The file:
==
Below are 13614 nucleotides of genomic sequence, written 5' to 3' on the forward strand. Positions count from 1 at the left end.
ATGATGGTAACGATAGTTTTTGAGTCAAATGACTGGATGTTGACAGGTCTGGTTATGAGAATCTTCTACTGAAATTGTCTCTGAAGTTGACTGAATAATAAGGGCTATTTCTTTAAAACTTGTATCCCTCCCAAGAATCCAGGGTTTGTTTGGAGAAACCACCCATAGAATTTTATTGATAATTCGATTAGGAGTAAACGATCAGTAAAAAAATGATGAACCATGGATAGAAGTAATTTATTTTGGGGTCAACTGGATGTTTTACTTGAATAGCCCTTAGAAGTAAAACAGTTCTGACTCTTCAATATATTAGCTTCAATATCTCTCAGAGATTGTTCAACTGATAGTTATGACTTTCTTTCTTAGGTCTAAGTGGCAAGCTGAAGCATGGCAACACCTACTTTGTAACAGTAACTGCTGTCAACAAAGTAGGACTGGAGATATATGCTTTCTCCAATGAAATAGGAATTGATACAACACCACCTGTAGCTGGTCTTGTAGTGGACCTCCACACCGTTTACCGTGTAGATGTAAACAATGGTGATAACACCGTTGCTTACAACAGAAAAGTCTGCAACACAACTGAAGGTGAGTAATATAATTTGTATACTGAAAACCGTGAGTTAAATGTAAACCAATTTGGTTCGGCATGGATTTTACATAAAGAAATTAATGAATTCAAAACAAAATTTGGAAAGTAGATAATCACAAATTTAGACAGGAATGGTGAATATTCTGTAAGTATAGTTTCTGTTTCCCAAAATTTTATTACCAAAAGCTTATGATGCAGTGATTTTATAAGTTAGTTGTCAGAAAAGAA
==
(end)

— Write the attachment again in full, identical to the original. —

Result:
Below are 13614 nucleotides of genomic sequence, written 5' to 3' on the forward strand. Positions count from 1 at the left end.
ATGATGGTAACGATAGTTTTTGAGTCAAATGACTGGATGTTGACAGGTCTGGTTATGAGAATCTTCTACTGAAATTGTCTCTGAAGTTGACTGAATAATAAGGGCTATTTCTTTAAAACTTGTATCCCTCCCAAGAATCCAGGGTTTGTTTGGAGAAACCACCCATAGAATTTTATTGATAATTCGATTAGGAGTAAACGATCAGTAAAAAAATGATGAACCATGGATAGAAGTAATTTATTTTGGGGTCAACTGGATGTTTTACTTGAATAGCCCTTAGAAGTAAAACAGTTCTGACTCTTCAATATATTAGCTTCAATATCTCTCAGAGATTGTTCAACTGATAGTTATGACTTTCTTTCTTAGGTCTAAGTGGCAAGCTGAAGCATGGCAACACCTACTTTGTAACAGTAACTGCTGTCAACAAAGTAGGACTGGAGATATATGCTTTCTCCAATGAAATAGGAATTGATACAACACCACCTGTAGCTGGTCTTGTAGTGGACCTCCACACCGTTTACCGTGTAGATGTAAACAATGGTGATAACACCGTTGCTTACAACAGAAAAGTCTGCAACACAACTGAAGGTGAGTAATATAATTTGTATACTGAAAACCGTGAGTTAAATGTAAACCAATTTGGTTCGGCATGGATTTTACATAAAGAAATTAATGAATTCAAAACAAAATTTGGAAAGTAGATAATCACAAATTTAGACAGGAATGGTGAATATTCTGTAAGTATAGTTTCTGTTTCCCAAAATTTTATTACCAAAAGCTTATGATGCAGTGATTTTATAAGTTAGTTGTCAGAAAAGAA